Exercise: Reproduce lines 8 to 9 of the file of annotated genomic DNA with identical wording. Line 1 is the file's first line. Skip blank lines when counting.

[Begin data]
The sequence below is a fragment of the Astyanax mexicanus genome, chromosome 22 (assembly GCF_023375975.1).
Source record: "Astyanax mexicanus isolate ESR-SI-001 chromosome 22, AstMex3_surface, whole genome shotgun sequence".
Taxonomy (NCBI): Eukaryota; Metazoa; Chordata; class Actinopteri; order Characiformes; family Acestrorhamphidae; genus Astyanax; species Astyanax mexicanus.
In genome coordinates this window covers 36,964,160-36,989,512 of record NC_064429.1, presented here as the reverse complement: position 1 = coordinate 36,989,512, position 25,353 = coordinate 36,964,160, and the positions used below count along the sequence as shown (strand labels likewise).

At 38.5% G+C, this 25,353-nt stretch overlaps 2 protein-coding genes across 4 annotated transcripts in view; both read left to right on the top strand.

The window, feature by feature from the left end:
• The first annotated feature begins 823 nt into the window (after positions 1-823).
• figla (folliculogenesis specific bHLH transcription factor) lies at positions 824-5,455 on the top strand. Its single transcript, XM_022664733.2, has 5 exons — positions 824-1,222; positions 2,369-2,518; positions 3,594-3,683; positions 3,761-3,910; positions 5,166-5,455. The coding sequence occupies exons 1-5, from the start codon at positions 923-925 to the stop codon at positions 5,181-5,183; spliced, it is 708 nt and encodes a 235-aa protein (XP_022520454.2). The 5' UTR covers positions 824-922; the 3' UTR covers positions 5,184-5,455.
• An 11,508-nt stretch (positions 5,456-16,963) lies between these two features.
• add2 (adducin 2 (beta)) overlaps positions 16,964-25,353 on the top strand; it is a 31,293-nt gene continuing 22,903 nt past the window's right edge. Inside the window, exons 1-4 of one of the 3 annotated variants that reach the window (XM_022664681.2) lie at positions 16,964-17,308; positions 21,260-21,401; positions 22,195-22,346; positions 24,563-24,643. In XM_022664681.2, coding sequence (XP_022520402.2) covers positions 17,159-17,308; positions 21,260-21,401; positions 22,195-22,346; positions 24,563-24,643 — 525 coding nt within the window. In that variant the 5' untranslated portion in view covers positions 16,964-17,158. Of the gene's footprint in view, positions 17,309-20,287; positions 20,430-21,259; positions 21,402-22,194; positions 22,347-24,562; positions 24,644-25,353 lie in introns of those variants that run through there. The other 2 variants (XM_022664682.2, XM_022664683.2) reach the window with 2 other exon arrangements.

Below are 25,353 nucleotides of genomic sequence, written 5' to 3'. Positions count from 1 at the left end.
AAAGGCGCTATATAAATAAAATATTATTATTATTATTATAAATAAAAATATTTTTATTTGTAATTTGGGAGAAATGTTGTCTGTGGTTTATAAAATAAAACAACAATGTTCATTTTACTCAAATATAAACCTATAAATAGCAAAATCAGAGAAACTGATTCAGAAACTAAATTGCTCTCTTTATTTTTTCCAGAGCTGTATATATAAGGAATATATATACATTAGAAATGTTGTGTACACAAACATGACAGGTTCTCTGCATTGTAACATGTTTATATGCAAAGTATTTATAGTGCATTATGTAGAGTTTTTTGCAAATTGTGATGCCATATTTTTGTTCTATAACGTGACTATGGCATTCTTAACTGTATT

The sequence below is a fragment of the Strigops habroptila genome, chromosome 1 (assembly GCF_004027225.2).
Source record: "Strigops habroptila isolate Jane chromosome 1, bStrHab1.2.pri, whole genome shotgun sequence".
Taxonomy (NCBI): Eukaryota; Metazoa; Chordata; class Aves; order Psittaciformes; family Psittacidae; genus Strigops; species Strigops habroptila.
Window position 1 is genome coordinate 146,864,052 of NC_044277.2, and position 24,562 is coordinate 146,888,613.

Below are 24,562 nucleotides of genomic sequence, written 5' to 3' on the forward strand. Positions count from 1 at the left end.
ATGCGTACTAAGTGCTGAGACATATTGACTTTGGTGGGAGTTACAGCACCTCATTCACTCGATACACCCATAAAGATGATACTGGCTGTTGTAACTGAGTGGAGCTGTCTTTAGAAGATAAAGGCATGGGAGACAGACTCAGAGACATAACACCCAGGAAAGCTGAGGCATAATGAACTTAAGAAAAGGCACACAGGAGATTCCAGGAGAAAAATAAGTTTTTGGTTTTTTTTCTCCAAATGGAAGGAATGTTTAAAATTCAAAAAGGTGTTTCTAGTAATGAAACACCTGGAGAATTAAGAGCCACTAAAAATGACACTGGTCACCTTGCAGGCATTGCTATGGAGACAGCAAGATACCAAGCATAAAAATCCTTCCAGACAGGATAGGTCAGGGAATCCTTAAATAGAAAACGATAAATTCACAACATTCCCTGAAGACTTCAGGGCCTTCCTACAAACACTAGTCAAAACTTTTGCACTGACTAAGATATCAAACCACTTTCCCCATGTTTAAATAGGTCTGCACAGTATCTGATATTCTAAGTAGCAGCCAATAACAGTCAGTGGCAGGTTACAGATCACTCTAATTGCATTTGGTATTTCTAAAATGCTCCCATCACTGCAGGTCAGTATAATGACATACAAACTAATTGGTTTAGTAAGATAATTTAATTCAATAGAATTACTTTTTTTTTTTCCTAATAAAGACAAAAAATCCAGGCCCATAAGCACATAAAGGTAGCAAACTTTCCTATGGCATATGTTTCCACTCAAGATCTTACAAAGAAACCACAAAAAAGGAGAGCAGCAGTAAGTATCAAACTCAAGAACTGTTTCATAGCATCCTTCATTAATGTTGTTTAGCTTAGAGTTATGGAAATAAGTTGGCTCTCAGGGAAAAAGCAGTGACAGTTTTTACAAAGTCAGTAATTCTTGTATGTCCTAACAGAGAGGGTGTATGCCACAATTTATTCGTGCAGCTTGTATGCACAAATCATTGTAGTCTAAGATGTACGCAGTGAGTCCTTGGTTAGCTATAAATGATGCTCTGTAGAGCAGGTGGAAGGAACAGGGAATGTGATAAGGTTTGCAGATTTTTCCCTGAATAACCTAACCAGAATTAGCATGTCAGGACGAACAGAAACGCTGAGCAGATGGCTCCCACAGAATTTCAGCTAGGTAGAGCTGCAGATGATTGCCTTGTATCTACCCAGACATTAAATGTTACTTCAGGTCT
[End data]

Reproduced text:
• figla (folliculogenesis specific bHLH transcription factor) lies at positions 824-5,455 on the top strand. Its single transcript, XM_022664733.2, has 5 exons — positions 824-1,222; positions 2,369-2,518; positions 3,594-3,683; positions 3,761-3,910; positions 5,166-5,455. The coding sequence occupies exons 1-5, from the start codon at positions 923-925 to the stop codon at positions 5,181-5,183; spliced, it is 708 nt and encodes a 235-aa protein (XP_022520454.2). The 5' UTR covers positions 824-922; the 3' UTR covers positions 5,184-5,455.
• An 11,508-nt stretch (positions 5,456-16,963) lies between these two features.